It was started in 1989, and has been pretty successful. My predecessor Jerry Serie did a phenomenal job of getting it going and getting things done. The first change was developing the black duck breeding population surveys, which is a much better tool than the mid-winter survey and became the scientific basis for management.
Over the next 10 years, we developed a range-wide banding program to get information on annual survival rate and harvest rate. That and the breeding population surveys have become the backbone of harvest management.
The next step was a bonafide harvest strategy. There was a problem though, since historically the harvest was split 50/50 between Canada and the US, but we have a lot more hunters in the US. We decided to split it.
So now we have an international harvest strategy based on data from monitoring programs, and an agreement between the US and Canada about harvest management objectives and how to divide the allowable harvest. The strategy prescribes black duck hunting regulations in both countries every year. We put it in place in 2013, and it’s been chugging along ever since.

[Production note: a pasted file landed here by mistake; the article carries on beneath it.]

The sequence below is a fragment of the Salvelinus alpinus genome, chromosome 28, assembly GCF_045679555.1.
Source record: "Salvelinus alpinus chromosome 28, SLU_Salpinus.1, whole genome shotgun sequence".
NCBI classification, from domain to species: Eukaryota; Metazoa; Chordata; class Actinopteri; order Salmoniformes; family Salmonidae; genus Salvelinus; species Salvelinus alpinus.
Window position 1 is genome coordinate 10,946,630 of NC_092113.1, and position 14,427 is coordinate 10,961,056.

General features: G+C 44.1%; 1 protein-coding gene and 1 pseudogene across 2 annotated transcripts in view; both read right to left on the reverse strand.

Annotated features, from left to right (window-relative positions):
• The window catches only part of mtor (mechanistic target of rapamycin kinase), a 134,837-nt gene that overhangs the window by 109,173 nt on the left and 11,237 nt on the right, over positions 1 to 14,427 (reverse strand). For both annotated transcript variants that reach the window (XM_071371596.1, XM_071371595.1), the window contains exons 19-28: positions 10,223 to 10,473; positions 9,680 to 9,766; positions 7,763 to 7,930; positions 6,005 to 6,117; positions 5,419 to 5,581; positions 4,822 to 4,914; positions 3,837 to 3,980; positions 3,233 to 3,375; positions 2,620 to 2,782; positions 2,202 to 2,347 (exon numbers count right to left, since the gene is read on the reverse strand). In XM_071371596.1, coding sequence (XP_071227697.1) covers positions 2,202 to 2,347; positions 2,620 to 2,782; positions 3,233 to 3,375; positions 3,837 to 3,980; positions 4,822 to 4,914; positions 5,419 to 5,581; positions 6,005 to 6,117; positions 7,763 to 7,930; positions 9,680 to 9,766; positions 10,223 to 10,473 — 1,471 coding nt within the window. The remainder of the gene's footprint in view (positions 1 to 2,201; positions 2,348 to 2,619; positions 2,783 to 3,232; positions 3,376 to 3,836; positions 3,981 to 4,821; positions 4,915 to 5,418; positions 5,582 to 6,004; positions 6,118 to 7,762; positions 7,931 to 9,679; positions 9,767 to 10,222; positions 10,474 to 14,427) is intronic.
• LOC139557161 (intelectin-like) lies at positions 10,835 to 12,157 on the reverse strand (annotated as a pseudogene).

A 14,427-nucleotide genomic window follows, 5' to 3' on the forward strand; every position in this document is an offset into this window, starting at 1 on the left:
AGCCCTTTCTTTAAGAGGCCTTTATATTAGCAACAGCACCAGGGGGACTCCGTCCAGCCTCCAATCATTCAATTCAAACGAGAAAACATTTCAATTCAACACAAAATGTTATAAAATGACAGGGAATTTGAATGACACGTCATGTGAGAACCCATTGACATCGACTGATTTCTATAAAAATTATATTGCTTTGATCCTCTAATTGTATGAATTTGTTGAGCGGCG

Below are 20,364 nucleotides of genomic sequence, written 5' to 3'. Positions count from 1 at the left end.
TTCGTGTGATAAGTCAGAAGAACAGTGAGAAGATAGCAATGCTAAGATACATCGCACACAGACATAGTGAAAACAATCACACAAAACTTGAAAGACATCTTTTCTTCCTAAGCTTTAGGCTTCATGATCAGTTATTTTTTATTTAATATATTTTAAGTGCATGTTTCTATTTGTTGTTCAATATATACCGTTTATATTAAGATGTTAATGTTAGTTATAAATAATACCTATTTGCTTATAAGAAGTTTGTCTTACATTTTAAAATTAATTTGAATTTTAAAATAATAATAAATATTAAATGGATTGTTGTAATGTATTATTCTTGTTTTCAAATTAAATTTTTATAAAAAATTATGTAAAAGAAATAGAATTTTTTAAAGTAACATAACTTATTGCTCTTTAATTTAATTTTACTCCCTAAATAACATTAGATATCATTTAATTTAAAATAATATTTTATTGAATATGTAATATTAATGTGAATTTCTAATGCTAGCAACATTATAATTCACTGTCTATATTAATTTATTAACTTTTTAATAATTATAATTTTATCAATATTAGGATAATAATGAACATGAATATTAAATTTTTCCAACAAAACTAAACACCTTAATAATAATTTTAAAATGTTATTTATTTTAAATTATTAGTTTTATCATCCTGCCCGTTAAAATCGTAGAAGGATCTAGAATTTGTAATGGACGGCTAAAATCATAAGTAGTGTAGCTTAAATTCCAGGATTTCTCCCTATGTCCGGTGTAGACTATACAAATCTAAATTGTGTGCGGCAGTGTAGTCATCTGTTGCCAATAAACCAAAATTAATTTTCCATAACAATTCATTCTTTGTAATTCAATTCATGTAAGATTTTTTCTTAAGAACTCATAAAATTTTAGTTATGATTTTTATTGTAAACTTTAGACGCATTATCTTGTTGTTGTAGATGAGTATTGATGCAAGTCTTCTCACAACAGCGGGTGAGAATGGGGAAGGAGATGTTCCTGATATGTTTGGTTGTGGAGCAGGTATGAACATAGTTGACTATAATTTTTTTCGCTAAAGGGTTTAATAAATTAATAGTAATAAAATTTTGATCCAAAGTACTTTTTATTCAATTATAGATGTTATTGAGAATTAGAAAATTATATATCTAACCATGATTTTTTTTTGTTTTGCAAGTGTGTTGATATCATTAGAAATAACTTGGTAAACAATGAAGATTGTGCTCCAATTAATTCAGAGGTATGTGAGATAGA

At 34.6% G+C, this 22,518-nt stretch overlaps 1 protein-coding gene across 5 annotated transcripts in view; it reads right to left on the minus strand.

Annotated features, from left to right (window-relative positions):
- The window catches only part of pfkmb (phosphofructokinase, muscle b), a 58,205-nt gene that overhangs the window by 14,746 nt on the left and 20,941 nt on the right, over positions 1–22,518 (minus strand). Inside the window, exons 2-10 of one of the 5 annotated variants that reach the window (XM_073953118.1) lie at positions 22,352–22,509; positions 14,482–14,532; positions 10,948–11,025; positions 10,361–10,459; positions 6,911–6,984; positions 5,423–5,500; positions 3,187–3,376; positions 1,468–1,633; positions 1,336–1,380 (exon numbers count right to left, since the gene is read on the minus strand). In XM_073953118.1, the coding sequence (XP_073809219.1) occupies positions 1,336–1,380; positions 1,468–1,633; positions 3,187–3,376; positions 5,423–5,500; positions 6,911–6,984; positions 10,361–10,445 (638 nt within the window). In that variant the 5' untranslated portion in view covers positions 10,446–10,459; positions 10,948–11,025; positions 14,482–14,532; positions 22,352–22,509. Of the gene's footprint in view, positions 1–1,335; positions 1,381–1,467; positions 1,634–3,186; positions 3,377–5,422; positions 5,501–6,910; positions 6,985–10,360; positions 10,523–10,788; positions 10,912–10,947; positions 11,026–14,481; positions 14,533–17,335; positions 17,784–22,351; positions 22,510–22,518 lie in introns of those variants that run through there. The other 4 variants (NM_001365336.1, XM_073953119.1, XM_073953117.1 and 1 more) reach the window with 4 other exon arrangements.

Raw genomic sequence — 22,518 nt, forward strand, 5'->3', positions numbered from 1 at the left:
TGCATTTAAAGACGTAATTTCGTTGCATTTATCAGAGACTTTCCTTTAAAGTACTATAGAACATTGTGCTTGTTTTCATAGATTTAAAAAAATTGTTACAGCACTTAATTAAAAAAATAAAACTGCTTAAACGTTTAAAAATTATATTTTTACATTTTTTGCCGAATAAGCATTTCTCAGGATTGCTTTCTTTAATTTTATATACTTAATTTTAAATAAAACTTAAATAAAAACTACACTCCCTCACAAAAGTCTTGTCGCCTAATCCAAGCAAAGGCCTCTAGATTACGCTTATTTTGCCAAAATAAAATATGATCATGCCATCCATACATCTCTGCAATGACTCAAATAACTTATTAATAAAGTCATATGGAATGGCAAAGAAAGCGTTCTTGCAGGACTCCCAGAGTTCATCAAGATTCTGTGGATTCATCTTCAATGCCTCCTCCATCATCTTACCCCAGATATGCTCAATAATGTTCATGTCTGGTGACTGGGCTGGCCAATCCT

This upcoming season, we’ll have a two-bird daily bag limit on black ducks, as the harvest strategy's population model advised us to do. We shall see if it has an impact but I’m very excited about it. It’s a real demonstration of putting a data-driven system in place and using it for management, and not being afraid to follow it even when it calls for a significant change.
Any other interesting success stories?
It’s not waterfowl, but I’m really fired up about the Atlantic Flyway Shorebird Initiative. These are birds like the Red Knot, Semipalmated Sandpiper, American Oystercatcher, Whimbrel and Wilson’s Plover.
These populations have been declining, and so a coalition of USFWS, Canadian Wildlife Service, states and various conservation groups came together with the goal of conserving these Atlantic shorebird species. They put together a very ambitious plan involving a lot of partners and stakeholders.
It has an ambitious goal of increasing the populations by 10% in ten years, with a combination of strategies of protecting habitat, minimizing predation and reducing human disturbance.
These are really cool birds that migrate a really long way. The Red Knot will breed way up in the Arctic and winter at the bottom of South America, and they can fly 1500-2000 miles nonstop during their migration.